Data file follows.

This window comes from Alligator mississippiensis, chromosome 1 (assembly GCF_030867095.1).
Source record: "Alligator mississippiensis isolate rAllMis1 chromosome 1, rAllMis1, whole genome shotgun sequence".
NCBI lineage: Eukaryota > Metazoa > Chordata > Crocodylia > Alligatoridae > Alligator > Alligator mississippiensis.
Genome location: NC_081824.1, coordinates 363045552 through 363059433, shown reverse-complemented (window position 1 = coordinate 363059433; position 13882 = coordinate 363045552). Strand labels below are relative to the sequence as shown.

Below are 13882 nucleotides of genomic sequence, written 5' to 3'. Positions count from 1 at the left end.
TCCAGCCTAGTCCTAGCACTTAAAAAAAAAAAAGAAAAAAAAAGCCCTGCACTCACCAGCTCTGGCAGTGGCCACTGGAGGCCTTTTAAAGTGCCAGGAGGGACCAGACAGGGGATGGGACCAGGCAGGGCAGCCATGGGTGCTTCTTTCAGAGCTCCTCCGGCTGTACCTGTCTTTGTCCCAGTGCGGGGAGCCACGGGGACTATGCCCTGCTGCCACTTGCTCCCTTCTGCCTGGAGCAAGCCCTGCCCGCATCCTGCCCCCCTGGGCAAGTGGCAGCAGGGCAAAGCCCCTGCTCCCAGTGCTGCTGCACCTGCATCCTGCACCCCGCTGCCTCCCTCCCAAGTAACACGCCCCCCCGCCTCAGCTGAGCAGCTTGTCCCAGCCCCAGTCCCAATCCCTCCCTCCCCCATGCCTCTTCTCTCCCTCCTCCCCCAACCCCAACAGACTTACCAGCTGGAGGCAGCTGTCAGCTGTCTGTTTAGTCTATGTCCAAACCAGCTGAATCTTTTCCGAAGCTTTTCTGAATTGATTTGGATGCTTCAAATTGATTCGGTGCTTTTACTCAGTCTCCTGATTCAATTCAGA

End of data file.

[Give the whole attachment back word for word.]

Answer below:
This window comes from Alligator mississippiensis, chromosome 1 (assembly GCF_030867095.1).
Source record: "Alligator mississippiensis isolate rAllMis1 chromosome 1, rAllMis1, whole genome shotgun sequence".
NCBI lineage: Eukaryota > Metazoa > Chordata > Crocodylia > Alligatoridae > Alligator > Alligator mississippiensis.
Genome location: NC_081824.1, coordinates 363045552 through 363059433, shown reverse-complemented (window position 1 = coordinate 363059433; position 13882 = coordinate 363045552). Strand labels below are relative to the sequence as shown.

Below are 13882 nucleotides of genomic sequence, written 5' to 3'. Positions count from 1 at the left end.
TCCAGCCTAGTCCTAGCACTTAAAAAAAAAAAAGAAAAAAAAAGCCCTGCACTCACCAGCTCTGGCAGTGGCCACTGGAGGCCTTTTAAAGTGCCAGGAGGGACCAGACAGGGGATGGGACCAGGCAGGGCAGCCATGGGTGCTTCTTTCAGAGCTCCTCCGGCTGTACCTGTCTTTGTCCCAGTGCGGGGAGCCACGGGGACTATGCCCTGCTGCCACTTGCTCCCTTCTGCCTGGAGCAAGCCCTGCCCGCATCCTGCCCCCCTGGGCAAGTGGCAGCAGGGCAAAGCCCCTGCTCCCAGTGCTGCTGCACCTGCATCCTGCACCCCGCTGCCTCCCTCCCAAGTAACACGCCCCCCCGCCTCAGCTGAGCAGCTTGTCCCAGCCCCAGTCCCAATCCCTCCCTCCCCCATGCCTCTTCTCTCCCTCCTCCCCCAACCCCAACAGACTTACCAGCTGGAGGCAGCTGTCAGCTGTCTGTTTAGTCTATGTCCAAACCAGCTGAATCTTTTCCGAAGCTTTTCTGAATTGATTTGGATGCTTCAAATTGATTCGGTGCTTTTACTCAGTCTCCTGATTCAATTCAGA